In a matter of days, he started feeling sick, like he had the flu, and in two weeks, he had gastritis. With the use of a tissue sample, he was able to see that his mucosal cells were covered in a thick layer of germs. Thus, Marshall successfully exposed Helicobacter as the true culprit in the inflammatory process. At that time, though, the link he suggested between the bacteria and stomach cancer had not been proven.

The murderer’s in the blood

However, since then, his theory has been independently verified: antibodies may indeed identify the bacteria in the blood. Three further significant epidemiological investigations followed this. Scientists looked for Helicobacter antibodies in the blood of thousands of stomach cancer patients, whose blood was collected and preserved decades ago as part of earlier research, and compared the findings to the values of a similarly large sample of patients who did not have cancer of the stomach.

Those who were infected with Helicobacter 20 years ago had a six-fold increased risk of developing cancer compared to those who were now free of Helicobacter. These findings were so compelling that in 1994, the World Health Organization’s International Agency for Research on Cancer (IARC) officially labeled Helicobacter pylori a class 1 carcinogen, the first identified bacteria capable of causing cancer.

Terms related to viruses, cancer, and genes

Most of what we know about how genes play a role in cancer was uncovered via studies of tumor viruses. The relative simplicity of the viral genome has been the only thing that has allowed researchers to identify, or at least narrow down the DNA building blocks involved in the formation of human cancer.

The link between viruses and cancer has been recognized to exist in animals since the middle of the past century, but only in people since the 1980s. Unlike animal tumor viruses, however, the link between human cancer viruses and the disease is based on correlations or presumed processes rather than a clear cause-and-effect premise. The viruses have a role as either cofactors or cocarcinogens in this scenario. This demonstrates undeniably that the process of carcinogenesis in humans is intricate and multi-staged.

At least six families of DNA viruses and two families of RNA viruses are suspected in the development of cancerous human tumors. Among the examples are Retroviridae and Flaviviridae as RNA virus families and Hepadnaviridae, Herpesviridae, and Papillomaviridae as DNA virus families. 

RNA viruses:

Those are the viruses that employ RNA rather than DNA to store their genetic information. Single and double-stranded forms of the RNA are possible. Examples of RNA viruses include influenza, polio, and Ebola; the hepatitis C virus has been linked to cancer.


The retrovirus family is also an RNA virus. To integrate their genome into the host cell’s chromosome, retroviruses employ the enzyme reverse transcriptase to create a DNA translation of their genome. Here, it is incorporated into the DNA of the cell for good. The AIDS virus and HTLV-1, a virus linked to leukemia, are examples of such pathogens.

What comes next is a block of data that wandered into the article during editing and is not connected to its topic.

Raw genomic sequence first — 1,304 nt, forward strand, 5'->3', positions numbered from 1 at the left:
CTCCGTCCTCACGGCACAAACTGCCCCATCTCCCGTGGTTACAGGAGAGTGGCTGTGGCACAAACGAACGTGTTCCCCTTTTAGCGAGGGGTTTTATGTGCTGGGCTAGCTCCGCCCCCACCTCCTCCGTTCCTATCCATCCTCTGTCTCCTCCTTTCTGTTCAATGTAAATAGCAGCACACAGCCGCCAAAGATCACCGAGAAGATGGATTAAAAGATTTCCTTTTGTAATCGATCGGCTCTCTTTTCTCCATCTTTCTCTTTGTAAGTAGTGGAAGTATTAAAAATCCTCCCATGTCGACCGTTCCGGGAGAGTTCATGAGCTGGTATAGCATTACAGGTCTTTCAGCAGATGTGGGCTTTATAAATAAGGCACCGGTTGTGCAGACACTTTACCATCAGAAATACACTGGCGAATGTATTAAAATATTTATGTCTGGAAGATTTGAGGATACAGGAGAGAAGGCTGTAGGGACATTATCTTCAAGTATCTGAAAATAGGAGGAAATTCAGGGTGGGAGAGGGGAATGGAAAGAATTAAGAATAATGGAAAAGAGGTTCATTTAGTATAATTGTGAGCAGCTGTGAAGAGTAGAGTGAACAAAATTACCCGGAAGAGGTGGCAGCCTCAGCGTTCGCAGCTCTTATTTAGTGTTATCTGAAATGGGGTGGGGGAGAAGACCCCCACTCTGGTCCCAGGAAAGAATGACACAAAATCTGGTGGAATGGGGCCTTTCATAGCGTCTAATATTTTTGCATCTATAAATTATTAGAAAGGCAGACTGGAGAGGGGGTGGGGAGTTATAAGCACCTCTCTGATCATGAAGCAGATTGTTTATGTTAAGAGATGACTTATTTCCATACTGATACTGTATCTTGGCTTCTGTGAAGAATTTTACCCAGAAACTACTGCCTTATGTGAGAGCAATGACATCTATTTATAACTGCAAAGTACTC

DNA viruses:

These viruses have their genetic material in the form of DNA and may thus integrate it into the host cell’s genome without first requiring “translation.” Herpes viruses, human papillomavirus (HPV), linked to cervical cancer, and Epstein-Barr virus, linked to certain types of leukemia, are all examples.


This is the process through which healthy cells mutate into cancerous ones. This mechanism has been greatly elucidated by the capacity of viruses to convert cells in culture. The altered cells display hallmarks of cancerous tumors, including unchecked multiplication, reduced reliance on supporting tissue, and less need for external growth hormones. When transplanted into a new host organism, some altered cells may potentially become cancerous.

Tumor virus transformation of a cell always exhibits the following three characteristics: it is a “one-hit” process, meaning that the transformation is triggered by a single viral infection of the cell. In addition, the cell retains some viral genetic information, and the transformation is maintained by the continued production of a subset of viral genes.


A gene that has a significant role in causing or facilitating the progression of cancer. Point mutations, rearrangement of its DNA building blocks, loss of individual segments, and excessive, uncontrolled gene expression triggered by viruses all contribute to its activation and transformation into a tumor gene. The Greek term for “mass” or “lump” is whence we get our modern word “onco.”

Cellular Oncogenes:

An oncogene may mean either a normal gene that has been changed to become active in tumor cells or a cellular gene that has been activated in tumor cells.

Viral Oncogenes:

DNA viruses may cause cancer because they include a gene that isn’t found in cells but has the potential to do so when infected, or because they contain a version of a normal cellular gene that has been changed or activated to operate as a tumor inducer.


A precursor of both viral and cellular oncogenes, a normal gene of the cell that may be turned into an active oncogene by external factors.

Tumor suppressor gene (TSG):

Genes encoded by a cell’s own DNA inhibit cancerous transformation. These genes may have a bigger effect on carcinogenesis than the active oncogenes.


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By Bertie Atkinson

Bertie Atkinson is a history writer at Malevus. He writes about diverse subjects in history, from ancient civilizations to world wars. In his free time, he enjoys reading, watching Netflix, and playing chess.